As each song was completed, it was clear that the order they were written in would be the order they would appear on the album. The flow seemed quite natural, and I wanted to have an intro track to set the scene, a centrepiece track at the mid point and an outro track which made you want to listen to the album again.
We have an idea of where we want the music to progress in future, so we shall see where the journey takes us!
What’s your favourite song on the album and why?
Kane – Difficult as we have put so much into them. There are haunting orchestral moments on Horned One and Neter Amon that I am so proud of. The riffs on Suffering in Existence are just spirit crushing. But I wrote Guardian of Baphomet back in 2008, and waited for the right music to fit and it works so well, so it’s Guardian of Baphomet for me.
Dan – I like Guardian of Baphomet too, as I think that the music has a rolling, churning feel that brings to mind a vast ocean, and fits perfectly with the lyrics. Neter Amon is cool too, the clean choral vocals were a late addition which I could hear in my head each time I listened to the demo of the song.
We’ve touched on this previously, but tel us a bit more about the lyrics. Itheist could be labelled a Satanic band, but I understand that the focus of your lyrics is different to that of many other bands who could be similarly labelled?
Kane – Yes with a few exceptions most bands that use Satanic symbols tend to be more in line with Christian devil worship than Satanism. With human, child and animal sacrifice, worship and the belief in imaginary beings and a hatred for life and a lust to wipe everything off the face of the earth…. these are all christian teachings if you read the bible. Satan means adversary in ancient Hebrew. To be opposite, to embrace personal strength and reality, and reject weakness and delusion. To be tolerable of other people’s beliefs and work with your natural instincts, not against them. This is Satanic thought. So many bands write Christian lyrics under different names.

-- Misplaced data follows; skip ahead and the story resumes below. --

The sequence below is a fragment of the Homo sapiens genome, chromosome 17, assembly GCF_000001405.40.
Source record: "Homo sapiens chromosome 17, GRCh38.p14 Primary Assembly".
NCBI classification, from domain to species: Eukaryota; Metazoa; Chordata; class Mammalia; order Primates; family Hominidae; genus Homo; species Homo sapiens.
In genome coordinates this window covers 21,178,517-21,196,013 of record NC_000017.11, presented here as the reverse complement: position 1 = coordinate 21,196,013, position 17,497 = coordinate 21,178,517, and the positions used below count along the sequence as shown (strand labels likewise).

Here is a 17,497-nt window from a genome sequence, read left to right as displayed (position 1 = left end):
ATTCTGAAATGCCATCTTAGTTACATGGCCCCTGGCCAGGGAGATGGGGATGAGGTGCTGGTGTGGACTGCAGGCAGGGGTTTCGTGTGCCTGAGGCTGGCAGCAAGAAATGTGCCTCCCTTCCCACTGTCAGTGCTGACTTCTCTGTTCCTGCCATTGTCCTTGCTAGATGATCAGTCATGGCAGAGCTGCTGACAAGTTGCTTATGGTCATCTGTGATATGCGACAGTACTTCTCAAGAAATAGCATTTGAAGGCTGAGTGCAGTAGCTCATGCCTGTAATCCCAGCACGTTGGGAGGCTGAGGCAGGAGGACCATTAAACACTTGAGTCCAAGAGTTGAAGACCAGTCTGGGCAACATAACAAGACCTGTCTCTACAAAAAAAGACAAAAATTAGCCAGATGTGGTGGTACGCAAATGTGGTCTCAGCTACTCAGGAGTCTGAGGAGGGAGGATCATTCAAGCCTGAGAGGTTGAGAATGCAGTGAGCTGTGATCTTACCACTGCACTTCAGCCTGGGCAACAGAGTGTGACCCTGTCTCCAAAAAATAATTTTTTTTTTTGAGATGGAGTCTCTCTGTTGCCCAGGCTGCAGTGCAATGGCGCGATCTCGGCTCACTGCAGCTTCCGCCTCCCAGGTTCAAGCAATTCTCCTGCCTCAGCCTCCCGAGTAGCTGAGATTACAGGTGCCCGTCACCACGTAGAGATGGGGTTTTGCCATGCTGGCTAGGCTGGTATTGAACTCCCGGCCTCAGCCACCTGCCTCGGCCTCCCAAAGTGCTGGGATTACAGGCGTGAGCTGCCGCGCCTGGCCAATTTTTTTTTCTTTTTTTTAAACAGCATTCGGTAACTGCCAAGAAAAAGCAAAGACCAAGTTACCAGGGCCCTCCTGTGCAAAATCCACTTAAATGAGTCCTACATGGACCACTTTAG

From above it sounds like the lyrical content definitely helped to influence your decision to change the band name from Aetherium Mors to Itheist
Kane – Yes I wrote the lyrics “self-deified I-theist, I am mine universe” on the Aetherium Mors track Divine Order Without God. After symbolically decapitating God with the spear that pierced his son, it was the next step lyrically to become I-theist. Categorically, we have the most blasphemous name in extreme music.
How does it feel to have the album released?
Kane – It’s been a long time coming with many obstacles, we are enjoying the reviews and early responses. It’s great when people get your music but ultimately you have to be happy with the end result and I am very proud of what we have achieved.
Dan – It feels great, the response has been amazing and I feel it’s our finest release to date.
What are you listening to at the moment that you would like to recommend?
Kane – Deathspell Omega – The Synergy of Molten Bones
Dan – I am listening to Ceremony of Silence – Outis, and Skaldic Curse – Devourer among many others.
What are your views on the UK metal scene in 2017?
Dan – The UK scene is healthy at the moment if a little fragmented, you have to travel to the larger cities to see any decent gigs. I perform drums in another metal band (Carcinoma) and we have played with some incredible UK bands such as Vacivus, Live Burial, Helpless, etc.
Anything you’d like to add to sum up?
Kane – Thank you for your time and we hope you enjoy the album.